Work and leisure

Levin, Eric (1975) Work and leisure. PhD thesis, University of Glasgow.

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Abstract

A Priori Economic Theory is unable to predict whether the supply of labour will increase or decrease as the wage rate changes. Political interest in the effect of income maintenance schemes on the incentive to work has stimulated a spate of empirical research into labour supply based on the simple text-book theory of labour supply. Unfortunately the empirical work to date has produced an unacceptably wide range of labour supply estimates. One reason for the poor results is that the assumptions of the simple text-book model of labour supply don't take account of important variables in the real world. However even if we assume the simple text-book theory of labour supply to be theoretically adequate, the conventional procedures used to estimate labour supply based on the simple text-book model are theoretically invalid, econometrically unsound and suffer grave measurement problems with one of the key variables required by the method. Furthermore the functional form normally used has been highly restrictive therebye reducing the tax policy relevance of this research, most of which has been undertaken with a view to estimating the effect of income maintenance schemes on labour supply. A new procedure is discussed to estimate labour supply in which hours worked is regressed on perceived net marginal wage rate, net average wage rate and non-employment income. The new model represents a marked improvement over the conventional procedure which regresses hours worked on the average wage rate and non-employment income, because unlike the conventional procedure it is theoretically correct in a world with non-linear budget lines, and because price income and substitution effects can be estimated independently of the (dubious) non-employment income coefficient therebye avoiding theoretical econometric and data measurement problems associated with non-employment income. The new average/marginal procedure is also superior because it employs a functional form which is not highly restrictive such that it allows the labour supply estimates to vary more freely over the income distribution and should therefore be more relevant for tax policy. Furthermore the average/marginal procedure overcomes the problem of spurious correlation between hours worked and the average wage rate arising from error in the measurement of hours worked. There is however one remaining econometric problem intrinsic to the conventional procedure which is not resolved by the new average/marginal procedure, namely that the average wage rate is endogenous where average and marginal wage rates are unequal. The new average/marginal procedure is used to obtain labour supply estimates for a cross section sample of British weekly paid married men. Price income and substitution effects are calculated at different points over the sample distribution of wage rates to ascertain the effect of the flexible functional form used, and this is found to have a profound effect insofar as the magnitude of the substitution effect decreases as a function of the average wage rate. The regression estimates are also used to derive the implied (skeleton) indifference map for income and leisure. Finally the implications of the estimated labour supply function with respect to income maintenance schemes are discussed, using alternative negative income tax schemes on a hypothetical population to illustrate the issues.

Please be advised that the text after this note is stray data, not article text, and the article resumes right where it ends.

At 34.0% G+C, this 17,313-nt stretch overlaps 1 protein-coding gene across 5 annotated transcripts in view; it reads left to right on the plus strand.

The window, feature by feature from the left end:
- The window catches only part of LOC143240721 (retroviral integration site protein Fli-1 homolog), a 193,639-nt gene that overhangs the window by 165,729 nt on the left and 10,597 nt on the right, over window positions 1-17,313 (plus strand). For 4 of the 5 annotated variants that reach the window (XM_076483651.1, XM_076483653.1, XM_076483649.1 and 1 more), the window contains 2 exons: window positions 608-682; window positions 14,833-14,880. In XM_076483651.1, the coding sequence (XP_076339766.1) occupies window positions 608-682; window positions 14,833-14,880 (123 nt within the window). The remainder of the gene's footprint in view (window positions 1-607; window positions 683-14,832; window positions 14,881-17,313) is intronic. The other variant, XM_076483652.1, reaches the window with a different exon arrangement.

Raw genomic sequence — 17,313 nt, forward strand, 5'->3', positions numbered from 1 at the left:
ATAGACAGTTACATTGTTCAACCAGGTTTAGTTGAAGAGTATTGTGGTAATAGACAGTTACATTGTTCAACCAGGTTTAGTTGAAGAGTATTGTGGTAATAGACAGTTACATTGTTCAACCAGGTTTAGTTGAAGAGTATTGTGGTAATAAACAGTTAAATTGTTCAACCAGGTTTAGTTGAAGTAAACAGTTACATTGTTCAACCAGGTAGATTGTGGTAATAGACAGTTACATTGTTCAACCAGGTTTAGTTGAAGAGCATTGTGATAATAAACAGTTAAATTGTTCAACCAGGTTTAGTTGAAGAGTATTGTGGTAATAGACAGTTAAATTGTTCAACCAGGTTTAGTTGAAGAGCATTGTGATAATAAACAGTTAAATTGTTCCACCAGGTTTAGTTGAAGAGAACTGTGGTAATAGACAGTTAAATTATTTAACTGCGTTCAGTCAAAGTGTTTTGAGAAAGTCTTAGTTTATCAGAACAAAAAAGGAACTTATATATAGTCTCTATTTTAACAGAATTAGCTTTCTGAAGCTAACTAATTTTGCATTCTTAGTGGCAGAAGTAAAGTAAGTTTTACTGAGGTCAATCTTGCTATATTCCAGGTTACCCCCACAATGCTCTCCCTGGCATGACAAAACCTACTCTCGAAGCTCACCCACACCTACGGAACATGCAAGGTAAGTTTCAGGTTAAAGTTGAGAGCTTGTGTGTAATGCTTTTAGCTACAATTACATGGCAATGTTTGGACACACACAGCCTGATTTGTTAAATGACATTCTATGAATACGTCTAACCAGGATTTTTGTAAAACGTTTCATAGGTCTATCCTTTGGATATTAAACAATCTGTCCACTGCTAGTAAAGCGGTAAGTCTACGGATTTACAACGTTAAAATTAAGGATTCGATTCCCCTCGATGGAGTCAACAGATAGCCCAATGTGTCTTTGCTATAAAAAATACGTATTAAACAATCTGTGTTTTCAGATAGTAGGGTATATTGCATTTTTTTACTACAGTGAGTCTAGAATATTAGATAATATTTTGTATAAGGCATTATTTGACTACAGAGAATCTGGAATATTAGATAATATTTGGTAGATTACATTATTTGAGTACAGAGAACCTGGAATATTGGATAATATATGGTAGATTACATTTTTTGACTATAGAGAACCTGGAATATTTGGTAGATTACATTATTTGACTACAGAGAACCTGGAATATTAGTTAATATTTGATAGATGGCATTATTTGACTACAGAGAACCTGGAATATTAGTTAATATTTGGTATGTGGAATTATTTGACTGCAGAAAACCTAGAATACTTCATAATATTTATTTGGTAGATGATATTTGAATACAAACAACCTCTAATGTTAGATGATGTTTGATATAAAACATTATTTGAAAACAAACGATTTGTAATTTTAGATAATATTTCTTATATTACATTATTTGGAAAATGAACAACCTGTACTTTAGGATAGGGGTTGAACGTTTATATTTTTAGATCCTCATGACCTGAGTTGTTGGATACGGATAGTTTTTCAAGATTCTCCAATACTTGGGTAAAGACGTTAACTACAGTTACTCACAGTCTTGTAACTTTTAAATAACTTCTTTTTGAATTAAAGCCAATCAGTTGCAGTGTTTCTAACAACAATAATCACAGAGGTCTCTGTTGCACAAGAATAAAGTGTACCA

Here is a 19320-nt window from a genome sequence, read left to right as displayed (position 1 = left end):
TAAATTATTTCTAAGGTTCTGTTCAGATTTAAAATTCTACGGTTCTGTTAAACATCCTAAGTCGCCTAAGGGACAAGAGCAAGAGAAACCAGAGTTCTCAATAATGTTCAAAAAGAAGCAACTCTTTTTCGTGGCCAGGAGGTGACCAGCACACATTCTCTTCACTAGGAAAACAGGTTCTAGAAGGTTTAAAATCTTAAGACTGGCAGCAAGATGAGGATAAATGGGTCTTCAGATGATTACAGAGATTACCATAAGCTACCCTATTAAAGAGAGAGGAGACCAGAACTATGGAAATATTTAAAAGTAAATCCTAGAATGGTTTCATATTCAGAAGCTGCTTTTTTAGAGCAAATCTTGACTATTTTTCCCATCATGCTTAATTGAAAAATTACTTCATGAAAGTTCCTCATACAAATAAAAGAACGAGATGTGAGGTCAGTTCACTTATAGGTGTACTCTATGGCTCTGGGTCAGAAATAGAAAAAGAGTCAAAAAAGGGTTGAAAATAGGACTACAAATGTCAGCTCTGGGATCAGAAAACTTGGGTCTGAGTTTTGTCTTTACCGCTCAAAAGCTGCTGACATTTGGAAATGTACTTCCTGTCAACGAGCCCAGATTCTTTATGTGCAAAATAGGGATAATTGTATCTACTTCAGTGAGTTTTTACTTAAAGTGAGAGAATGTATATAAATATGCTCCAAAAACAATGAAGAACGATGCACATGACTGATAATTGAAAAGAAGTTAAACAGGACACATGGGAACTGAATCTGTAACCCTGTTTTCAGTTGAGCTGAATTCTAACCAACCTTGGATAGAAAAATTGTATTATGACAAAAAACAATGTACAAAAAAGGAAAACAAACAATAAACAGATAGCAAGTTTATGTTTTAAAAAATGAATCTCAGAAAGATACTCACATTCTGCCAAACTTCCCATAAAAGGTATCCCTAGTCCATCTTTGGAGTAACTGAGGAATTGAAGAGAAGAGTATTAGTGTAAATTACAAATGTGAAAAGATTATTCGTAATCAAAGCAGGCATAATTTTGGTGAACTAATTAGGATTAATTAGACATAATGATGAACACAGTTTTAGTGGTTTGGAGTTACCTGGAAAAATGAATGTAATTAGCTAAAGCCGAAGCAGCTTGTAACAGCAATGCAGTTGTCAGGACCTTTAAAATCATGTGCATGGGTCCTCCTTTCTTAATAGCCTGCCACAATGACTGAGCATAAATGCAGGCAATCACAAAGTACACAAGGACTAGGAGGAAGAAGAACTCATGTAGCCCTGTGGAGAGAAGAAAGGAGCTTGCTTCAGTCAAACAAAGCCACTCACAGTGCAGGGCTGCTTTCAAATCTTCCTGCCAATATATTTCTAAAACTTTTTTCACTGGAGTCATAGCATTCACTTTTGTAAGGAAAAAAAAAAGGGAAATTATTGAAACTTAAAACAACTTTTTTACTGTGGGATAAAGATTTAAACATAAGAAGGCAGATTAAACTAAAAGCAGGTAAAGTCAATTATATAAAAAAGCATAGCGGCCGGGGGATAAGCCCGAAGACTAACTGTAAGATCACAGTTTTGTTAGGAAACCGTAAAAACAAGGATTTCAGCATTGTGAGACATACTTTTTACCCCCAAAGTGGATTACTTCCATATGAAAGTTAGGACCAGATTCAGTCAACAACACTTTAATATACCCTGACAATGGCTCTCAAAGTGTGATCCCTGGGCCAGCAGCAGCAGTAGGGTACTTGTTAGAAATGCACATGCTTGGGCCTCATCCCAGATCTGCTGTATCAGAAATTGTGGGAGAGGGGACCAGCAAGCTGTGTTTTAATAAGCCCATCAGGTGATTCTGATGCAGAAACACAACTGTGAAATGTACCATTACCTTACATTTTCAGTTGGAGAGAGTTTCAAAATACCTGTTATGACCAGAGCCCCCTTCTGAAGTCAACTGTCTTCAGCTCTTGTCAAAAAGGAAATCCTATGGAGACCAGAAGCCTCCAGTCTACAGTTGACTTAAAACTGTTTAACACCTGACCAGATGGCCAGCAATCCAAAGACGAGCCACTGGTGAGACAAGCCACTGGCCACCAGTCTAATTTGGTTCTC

Item Type: Thesis (PhD)
Qualification Level: Doctoral
Additional Information: Adviser: C V Brown
Keywords: Labor economics
Date of Award: 1975
Depositing User: Enlighten Team
Unique ID: glathesis:1975-72330
Copyright: Copyright of this thesis is held by the author.
Date Deposited: 24 May 2019 15:12
Last Modified: 24 May 2019 15:12
URI: http://theses.gla.ac.uk/id/eprint/72330

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